Christus Victor: overcoming the crushing defeats of ordinary life
[vc_row][vc_column width=”1/1″][vc_wp_text text=”When I was a kid growing up in church we used to sing this song, Victory in Jesus. And, whether it was the song or something else, it seemed like ‘victory in Jesus’ was a pretty popular idea around Calvary Community Church. Crazed tambourinists shouted it, lonely widows claimed it, drunks begged for it, and the choir hummed it in the background of the Sunday sermon. Consequently, I grew up in an ecosystem of victory chants and ejaculations, a veritable smorgasbord of Christian conquest.
I miss that.
For a time I was embarrassed by all the hootin’ and hollarin’ (as they liked to call it), but those good folks—gardeners of God’s eternality, as I now recall—had something most people lack. And they had it in spades.
They had hope.
They believed that no matter how bad things got, no matter how dire their straits or grim their chances, that God’s Spirit was on the move to save, to heal, to rescue, and to restore. They had hope when it looked like pure fantasy, and they had it for the most ridiculous things. They hoped money would show up on their door steps at night while they slept, and they hoped their children would be unable to sleep because God’s Spirit would convict them of their sin and they would fall to their knees in spectacular repentance, they had hope for divine deliverance and supernatural healing, hope for jobs and better jobs, hope for mystical romances that practically fell from heaven. And, lo and behold (for those are, indeed, perfectly suitable words here), they would find money and receive gifts, and their children did run to the altar to get both saved and married (sometimes simultaneously). Not always. But lots. And when they didn’t get what they wanted, or get it in the way they desired, that didn’t stop them from shouting, claiming, walking, and believing for victory.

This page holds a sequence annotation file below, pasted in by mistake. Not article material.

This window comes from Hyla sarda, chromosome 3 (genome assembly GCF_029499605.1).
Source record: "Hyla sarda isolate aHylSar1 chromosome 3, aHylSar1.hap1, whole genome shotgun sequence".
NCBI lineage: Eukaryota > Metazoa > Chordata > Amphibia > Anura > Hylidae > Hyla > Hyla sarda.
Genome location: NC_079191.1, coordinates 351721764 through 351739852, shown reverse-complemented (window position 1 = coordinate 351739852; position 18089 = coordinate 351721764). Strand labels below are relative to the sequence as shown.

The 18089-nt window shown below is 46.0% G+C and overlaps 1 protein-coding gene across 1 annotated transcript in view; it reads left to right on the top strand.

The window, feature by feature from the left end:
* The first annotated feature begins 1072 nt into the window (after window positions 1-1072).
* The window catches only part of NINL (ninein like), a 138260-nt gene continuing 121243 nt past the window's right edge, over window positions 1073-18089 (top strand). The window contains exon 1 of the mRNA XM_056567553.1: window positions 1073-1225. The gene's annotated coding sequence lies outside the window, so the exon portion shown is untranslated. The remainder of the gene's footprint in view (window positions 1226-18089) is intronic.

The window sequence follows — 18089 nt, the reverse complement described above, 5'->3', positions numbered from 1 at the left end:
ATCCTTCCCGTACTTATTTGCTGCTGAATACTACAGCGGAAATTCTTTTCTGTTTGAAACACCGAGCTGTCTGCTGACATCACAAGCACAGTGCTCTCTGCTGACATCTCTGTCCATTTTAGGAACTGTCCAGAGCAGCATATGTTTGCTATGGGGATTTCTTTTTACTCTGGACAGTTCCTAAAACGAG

When I look at my midwestern town, with all its economic woes and cultural false-starts, I think we could use a little victory. I think we outta start drinking that victory Kool Aid. Because those folks that raised me had it right.
We’ve got something to hope for, because we’ve got someone on whom to rest all our hopes. And Christ Jesus didn’t just make a few promises about a better life later on, he won the decisive victory against the powers of darkness on the cross. He defeated death, he made a show of the powers of Satan and his subordinates, and he reversed the effects of sin on the human soul.
And because he won the victory, and because we are united with him through his Holy Spirit, we share in that victory too.”][/vc_column][/vc_row]